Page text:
Bruins grades: High marks for first line
Bruins report card -- First line
Final grades are in for the 2011-2012 Boston Bruins. We'll start with the first line.
|PLAYER||SEASON AND PLAYOFF RECAP/GRADE|
So much for sophomore slumps. Marchand followed up a 21-goal and 41-point season in 2010-11 with an even better season in 2011-12. The pesky winger scored 28 goals to go along with 27 assists and was a plus 31. Marchand also continued to walk that fine line of being an effective agitator without putting his team in a bad spot by ending up in the penalty box. In fact, toward the end of the season and in the playoffs -- where he struggled with just a goal and an assist -- Marchand put too much emphasis on goal scoring rather than being the pest that made him effective in the past. He did not play like himself and that seemed to diminish his overall performance.
Bergeron was hands down the team MVP for the Bruins in the 2011-12 season. The Selke Trophy Award nominee showed his offensive flair and became arguably the best two-way forward in the NHL. Bergeron scored 22 goals for the third time in his career and had 42 helpers. He was also a plus 36, which led the NHL. But what might have been even more valuable to the team than his stats was how he influenced Marchand and Seguin, helping them to become more complete players. It was no shocker to learn that Bergeron played through the grueling pain of a torn oblique muscle for the last three games of the seven-game series loss to the Capitals. Bergeron is what every head coach wants in a player and that was on full display this season.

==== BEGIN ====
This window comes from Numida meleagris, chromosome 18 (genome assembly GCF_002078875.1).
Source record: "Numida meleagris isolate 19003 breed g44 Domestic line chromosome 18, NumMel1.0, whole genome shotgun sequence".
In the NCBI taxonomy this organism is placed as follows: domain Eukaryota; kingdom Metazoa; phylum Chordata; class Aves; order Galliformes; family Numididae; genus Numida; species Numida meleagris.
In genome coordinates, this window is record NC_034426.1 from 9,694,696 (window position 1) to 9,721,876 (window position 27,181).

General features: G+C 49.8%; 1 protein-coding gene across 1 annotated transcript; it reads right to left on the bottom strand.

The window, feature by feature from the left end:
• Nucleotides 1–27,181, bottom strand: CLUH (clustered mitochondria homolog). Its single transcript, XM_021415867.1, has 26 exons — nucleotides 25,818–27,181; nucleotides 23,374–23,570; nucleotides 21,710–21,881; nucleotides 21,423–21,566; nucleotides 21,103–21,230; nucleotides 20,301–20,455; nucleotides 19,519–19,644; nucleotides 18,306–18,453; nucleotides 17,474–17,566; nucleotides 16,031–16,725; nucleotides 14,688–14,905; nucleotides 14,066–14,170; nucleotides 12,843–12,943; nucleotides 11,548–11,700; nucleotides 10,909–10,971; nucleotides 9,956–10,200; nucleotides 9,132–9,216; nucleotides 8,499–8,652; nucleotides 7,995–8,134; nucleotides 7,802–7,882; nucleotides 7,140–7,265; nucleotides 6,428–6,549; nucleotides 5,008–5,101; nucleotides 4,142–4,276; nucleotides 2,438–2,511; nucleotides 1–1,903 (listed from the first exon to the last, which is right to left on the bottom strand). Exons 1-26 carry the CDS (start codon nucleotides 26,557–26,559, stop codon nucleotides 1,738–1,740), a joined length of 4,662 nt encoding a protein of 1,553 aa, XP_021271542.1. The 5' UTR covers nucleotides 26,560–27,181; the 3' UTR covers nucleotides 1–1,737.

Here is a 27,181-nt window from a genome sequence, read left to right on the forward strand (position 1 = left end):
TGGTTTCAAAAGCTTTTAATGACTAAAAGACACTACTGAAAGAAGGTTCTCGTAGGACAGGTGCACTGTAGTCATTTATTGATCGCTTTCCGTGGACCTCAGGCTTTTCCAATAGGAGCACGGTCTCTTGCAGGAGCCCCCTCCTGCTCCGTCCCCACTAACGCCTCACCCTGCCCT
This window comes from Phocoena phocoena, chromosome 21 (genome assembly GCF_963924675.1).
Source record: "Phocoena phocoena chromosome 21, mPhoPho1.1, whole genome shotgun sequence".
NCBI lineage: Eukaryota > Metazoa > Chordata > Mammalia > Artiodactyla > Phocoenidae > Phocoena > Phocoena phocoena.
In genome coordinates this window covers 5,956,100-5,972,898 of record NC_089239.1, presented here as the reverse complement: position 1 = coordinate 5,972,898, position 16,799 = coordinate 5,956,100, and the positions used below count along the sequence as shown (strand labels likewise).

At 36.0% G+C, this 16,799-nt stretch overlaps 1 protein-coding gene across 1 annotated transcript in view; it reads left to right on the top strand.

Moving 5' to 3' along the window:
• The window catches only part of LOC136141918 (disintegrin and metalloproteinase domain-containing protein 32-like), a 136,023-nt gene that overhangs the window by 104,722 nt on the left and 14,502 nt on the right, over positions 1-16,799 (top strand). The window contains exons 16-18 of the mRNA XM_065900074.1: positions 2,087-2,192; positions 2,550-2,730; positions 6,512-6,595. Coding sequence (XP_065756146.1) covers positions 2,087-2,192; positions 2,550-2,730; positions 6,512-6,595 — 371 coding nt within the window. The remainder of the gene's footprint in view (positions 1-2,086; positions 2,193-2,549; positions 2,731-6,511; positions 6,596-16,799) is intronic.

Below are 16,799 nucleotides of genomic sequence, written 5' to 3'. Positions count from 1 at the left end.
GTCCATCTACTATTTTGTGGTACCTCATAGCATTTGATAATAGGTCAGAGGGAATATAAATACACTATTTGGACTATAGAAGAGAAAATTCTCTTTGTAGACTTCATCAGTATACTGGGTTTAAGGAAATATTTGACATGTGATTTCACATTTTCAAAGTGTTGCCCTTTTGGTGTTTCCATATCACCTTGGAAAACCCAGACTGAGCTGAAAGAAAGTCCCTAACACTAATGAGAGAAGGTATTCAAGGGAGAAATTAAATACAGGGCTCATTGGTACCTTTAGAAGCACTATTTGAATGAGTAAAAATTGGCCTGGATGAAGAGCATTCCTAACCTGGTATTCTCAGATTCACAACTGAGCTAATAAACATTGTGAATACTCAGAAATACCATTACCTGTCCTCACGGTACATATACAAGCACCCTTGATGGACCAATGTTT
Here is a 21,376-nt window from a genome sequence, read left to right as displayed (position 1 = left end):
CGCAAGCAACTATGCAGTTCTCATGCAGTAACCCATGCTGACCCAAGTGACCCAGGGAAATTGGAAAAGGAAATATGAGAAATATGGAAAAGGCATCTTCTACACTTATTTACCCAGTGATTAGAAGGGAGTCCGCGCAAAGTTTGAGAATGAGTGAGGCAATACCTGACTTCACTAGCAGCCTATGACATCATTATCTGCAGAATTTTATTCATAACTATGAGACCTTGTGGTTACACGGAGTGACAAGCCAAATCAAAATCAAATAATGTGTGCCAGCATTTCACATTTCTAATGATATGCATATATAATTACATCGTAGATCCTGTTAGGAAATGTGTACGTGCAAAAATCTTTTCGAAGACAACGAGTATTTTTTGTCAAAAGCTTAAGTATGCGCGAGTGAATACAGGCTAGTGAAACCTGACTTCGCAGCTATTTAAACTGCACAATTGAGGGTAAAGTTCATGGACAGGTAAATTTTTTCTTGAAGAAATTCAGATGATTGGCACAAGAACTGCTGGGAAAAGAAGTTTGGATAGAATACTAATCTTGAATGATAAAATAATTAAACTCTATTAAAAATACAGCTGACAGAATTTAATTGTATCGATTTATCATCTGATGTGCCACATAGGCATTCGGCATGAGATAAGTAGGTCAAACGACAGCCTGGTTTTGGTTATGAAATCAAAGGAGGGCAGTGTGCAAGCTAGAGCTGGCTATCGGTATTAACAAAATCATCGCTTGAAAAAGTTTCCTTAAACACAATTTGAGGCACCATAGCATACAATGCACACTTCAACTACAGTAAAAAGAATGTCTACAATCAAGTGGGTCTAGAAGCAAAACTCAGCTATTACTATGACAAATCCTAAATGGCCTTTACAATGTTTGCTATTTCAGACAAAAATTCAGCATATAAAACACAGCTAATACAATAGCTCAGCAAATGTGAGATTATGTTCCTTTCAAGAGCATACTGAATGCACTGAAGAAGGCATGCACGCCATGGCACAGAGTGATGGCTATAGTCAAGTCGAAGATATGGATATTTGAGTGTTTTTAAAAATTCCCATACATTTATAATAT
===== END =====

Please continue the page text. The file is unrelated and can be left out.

After what he admitted was a difficult transition and learning experience in his rookie season, when he had 11 goals and 11 assists in 74 games in 2010-11, Seguin became a more complete player this season. As a result, his pure offensive talent was able to blossom. Seguin led the team in goals with 29 and points with 67. While that was a glimpse into what looks like a bright future for the second overall pick in the 2010 NHL Draft, the more impressive sign came with the development of Seguin on and off the ice. Yes, there was the alarm clock issue in Winnipeg and his one-game suspension by the team back in December, but talking to many veterans on the team after that incident, there was a general consensus that Seguin was becoming more of a "pro." There's no coincidence between that and his stats. Seguin, like many others, could've been better than the two goals and one assist he had in the playoffs, but this season was a major stepping-stone for a key piece to the Bruins' future.
|LINE'S OVERALL GRADE|| |
Entering the season and still throughout it, many referred to the line of Milan Lucic, David Krejci and Nathan Horton (or whoever was filling in for Horton after his concussion) as the Bruins' No. 1 line. But with all due respect to that trio -- which had the capability, even in the absence of Horton, to be a legit No. 1 line -- the Bruins' top line in the 2011-12 season was Brad Marchand, Patrice Bergeron and Tyler Seguin. They had the most points, goals and, most importantly, consistency on both ends of the ice. Influenced by Bergeron's work ethic and defense-first approach, this line became arguably one of the best two-way lines in the NHL. Unfortunately, due to injuries on other lines, it had to be broken up many times.
ABOUT THIS BLOG
Joe McDonald, a native Rhode Islander, joined ESPNBoston.com as a Bruins and Red Sox reporter in February 2010. He worked at the Providence Journal for 18 years and covered the Red Sox, Bruins, Patriots, PawSox and Providence Bruins. He's a three-time winner of the National Sportscasters and Sportswriters Association's state Sportswriter of the Year for Rhode Island. Ask a question in our next Bruins mailbag. Follow him on Twitter here.